Re: HD Expo Chicago was lame
on Jun 12, 2009 at 5:43:56 pm

[Mark Suszko] "The "2-hour intensive training" about how to wrangle data from HD cameras into a Final Cut Pro environment, which would have cost you over a hundred to attend if you registered day-of-show, turned out to instead be a one-hour lame sales pitch for a particular archival and storage product"

That's just bad business plain and simple. Sorry you had to experience that.

400 miles round trip for nothing. That's very lame.


[Mark Suszko] "I still think there's a place for physical get-togethers like trade shows though, "

I definitely agree with that. As long as they provide what is advertised, then it's good for all parties.



Walter Biscardi, Jr.
Biscardi Creative Media
HD and SD Production for Broadcast and Independent Productions.

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David Roth Weiss
Re: HD Expo Chicago was lame
on Jun 12, 2009 at 6:08:54 pm

At the HD Expo here in L.A. last September, I pulled into the entrance to the Burbank Marriot only to be greeted by a fellow handing out maps to an offsite parking area ten blocks away. He said parking at the Marriot was full, but that shuttles were running continuously from the alternate lot. Right!!!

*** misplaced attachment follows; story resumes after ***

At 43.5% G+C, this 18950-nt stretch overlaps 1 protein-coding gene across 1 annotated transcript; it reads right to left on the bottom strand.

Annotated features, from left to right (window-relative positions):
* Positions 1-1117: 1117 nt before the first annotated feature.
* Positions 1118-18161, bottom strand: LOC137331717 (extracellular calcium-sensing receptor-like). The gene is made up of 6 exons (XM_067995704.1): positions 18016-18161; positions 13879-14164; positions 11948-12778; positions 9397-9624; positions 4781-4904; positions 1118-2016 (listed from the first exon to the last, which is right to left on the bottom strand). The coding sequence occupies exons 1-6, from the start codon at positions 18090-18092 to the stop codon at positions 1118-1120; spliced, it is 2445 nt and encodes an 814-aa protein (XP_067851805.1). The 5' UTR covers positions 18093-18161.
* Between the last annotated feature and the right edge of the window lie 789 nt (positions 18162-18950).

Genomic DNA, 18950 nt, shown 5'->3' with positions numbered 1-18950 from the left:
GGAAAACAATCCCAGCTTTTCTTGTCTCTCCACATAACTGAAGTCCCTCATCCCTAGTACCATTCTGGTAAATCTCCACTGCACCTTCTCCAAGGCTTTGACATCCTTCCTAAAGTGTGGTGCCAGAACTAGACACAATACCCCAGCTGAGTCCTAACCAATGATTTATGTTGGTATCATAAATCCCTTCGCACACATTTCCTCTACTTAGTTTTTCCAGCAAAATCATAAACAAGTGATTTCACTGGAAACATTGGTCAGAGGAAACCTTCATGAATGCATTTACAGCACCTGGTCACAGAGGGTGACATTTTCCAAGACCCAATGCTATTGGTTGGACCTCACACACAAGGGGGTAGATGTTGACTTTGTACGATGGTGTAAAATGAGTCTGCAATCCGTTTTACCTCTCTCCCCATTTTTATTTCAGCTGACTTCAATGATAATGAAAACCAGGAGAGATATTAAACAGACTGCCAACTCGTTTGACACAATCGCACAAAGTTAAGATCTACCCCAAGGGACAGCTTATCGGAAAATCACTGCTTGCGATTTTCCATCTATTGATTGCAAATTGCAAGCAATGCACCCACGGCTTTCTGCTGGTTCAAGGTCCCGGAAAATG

Needless to say, it was 95-degrees that day, and when I finally found the alternate lot, there was a line of other unfortunate people, who like myself, were now stranded, baking in the blistering afternoon sun of the San Fernando Valley.

I waited 45-minutes until a bus finally came -- the others had been in line before me for God knows how long. In any case, when the bus finally arrived, as my turn came to board, the driver looked back and noticed the seats were all full, at which point he refused to let me and the one other unlucky person behind me onboard, citing a Marriot company policy forbidding the carrying of unseated passengers.